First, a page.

Canadian-designed laser scanner and 3D printer help NASA assess shuttle damage
On Aug. 13, 2007, just after lift off, the space shuttle Endeavour’s Thermal Protection System (TPS) suffered damage due to falling foam from the fuel tank. Sensors detected damage to the heat-resistant tiles lining the orbiter’s underbelly, posing a threat to the shuttle’s safe reentry to Earth.
NASA called on Kanata, Ont.-based Neptec Design Group, a prime contractor to NASA since 1995, to collect three-dimensional information and evaluate the severity of the situation. Originally designed as a 3D front-end sensor for the company’s Space Vision System, the Laser Camera System (LCS) is a 3D autosynchronized laser scanner that can either raster scan objects and capture reflections from their surface features or determine the position of discrete target points on an object. Developed specifically for such situations, the LCS is a permanent part of NASA’s 50-foot inspection boom, used by the Canadarm, which flies on every space shuttle mission.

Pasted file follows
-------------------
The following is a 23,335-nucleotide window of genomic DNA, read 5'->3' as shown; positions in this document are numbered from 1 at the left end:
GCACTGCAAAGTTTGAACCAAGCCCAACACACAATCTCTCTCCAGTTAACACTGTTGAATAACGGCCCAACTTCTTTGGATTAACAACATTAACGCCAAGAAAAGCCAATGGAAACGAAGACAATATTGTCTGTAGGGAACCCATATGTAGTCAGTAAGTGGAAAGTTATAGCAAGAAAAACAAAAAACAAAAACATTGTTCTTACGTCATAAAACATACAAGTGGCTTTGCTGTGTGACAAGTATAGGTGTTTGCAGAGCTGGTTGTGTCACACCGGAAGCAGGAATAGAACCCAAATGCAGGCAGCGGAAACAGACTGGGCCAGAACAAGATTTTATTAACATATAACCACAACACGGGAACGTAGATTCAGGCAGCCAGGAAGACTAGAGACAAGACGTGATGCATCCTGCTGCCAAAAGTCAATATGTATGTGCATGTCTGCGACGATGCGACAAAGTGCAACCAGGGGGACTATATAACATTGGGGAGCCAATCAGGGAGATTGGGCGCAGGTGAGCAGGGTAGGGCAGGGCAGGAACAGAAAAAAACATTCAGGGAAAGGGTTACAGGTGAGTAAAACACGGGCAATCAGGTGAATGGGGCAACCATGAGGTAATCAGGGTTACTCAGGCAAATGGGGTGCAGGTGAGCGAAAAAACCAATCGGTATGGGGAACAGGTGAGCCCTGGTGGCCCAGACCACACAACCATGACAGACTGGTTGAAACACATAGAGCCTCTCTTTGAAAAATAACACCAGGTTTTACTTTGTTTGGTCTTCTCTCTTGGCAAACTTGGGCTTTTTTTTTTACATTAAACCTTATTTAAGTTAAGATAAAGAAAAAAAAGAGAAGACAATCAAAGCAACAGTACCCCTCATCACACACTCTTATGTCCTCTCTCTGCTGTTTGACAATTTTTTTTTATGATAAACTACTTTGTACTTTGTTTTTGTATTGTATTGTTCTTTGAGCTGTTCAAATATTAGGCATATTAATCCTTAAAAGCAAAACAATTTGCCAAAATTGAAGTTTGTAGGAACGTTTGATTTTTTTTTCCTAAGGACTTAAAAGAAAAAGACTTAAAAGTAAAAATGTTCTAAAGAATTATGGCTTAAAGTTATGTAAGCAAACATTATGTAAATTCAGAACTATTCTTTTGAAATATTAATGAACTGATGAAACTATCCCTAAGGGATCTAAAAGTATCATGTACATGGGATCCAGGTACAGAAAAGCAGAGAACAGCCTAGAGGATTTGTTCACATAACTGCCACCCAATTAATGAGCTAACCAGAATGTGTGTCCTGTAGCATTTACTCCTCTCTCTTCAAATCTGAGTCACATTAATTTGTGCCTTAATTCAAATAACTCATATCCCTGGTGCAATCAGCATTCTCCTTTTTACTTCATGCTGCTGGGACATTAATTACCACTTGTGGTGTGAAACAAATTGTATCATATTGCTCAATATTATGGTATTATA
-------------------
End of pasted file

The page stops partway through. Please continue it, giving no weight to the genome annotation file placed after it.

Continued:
Using the LCS, Neptec collected detailed 3D images of locations where sensors detected possible damage to the shuttle’s outer surface. Using a Dimension 3D printer, Neptec was able to use the 3D information from the LCS to print a 3D model of the damage aboard the Endeavour. The model provided visual representation of the tiles and was used to evaluate the damage to the shuttle’s TPS.
The 3D model of the damage to the tiles helped NASA mission managers assess the extent of the breakage. Although the gouge was deep, managers believed it posed no risk to the shuttle’s reentry into the Earth’s atmosphere.
On Aug. 21, Endeavour and its seven-astronaut crew returned safely to Earth, having completed a 5.3-million-mile, 13-day flight for the orbiter. On the mission, the crew performed four spacewalks and primed the station for the delivery of its fourth and final set of U.S. solar arrays on a future shuttle flight.
“Due to the extreme nature of the environment, every space mission presents an elevated level of risk,” said Maureen Campbell, marketing and communications manager for Neptec. “By providing accurate, three-dimensional information and clearly communicating the extent of the damage, NASA was able to make a better educated decision, which, in turn, brought the Endeavour crew home safely.”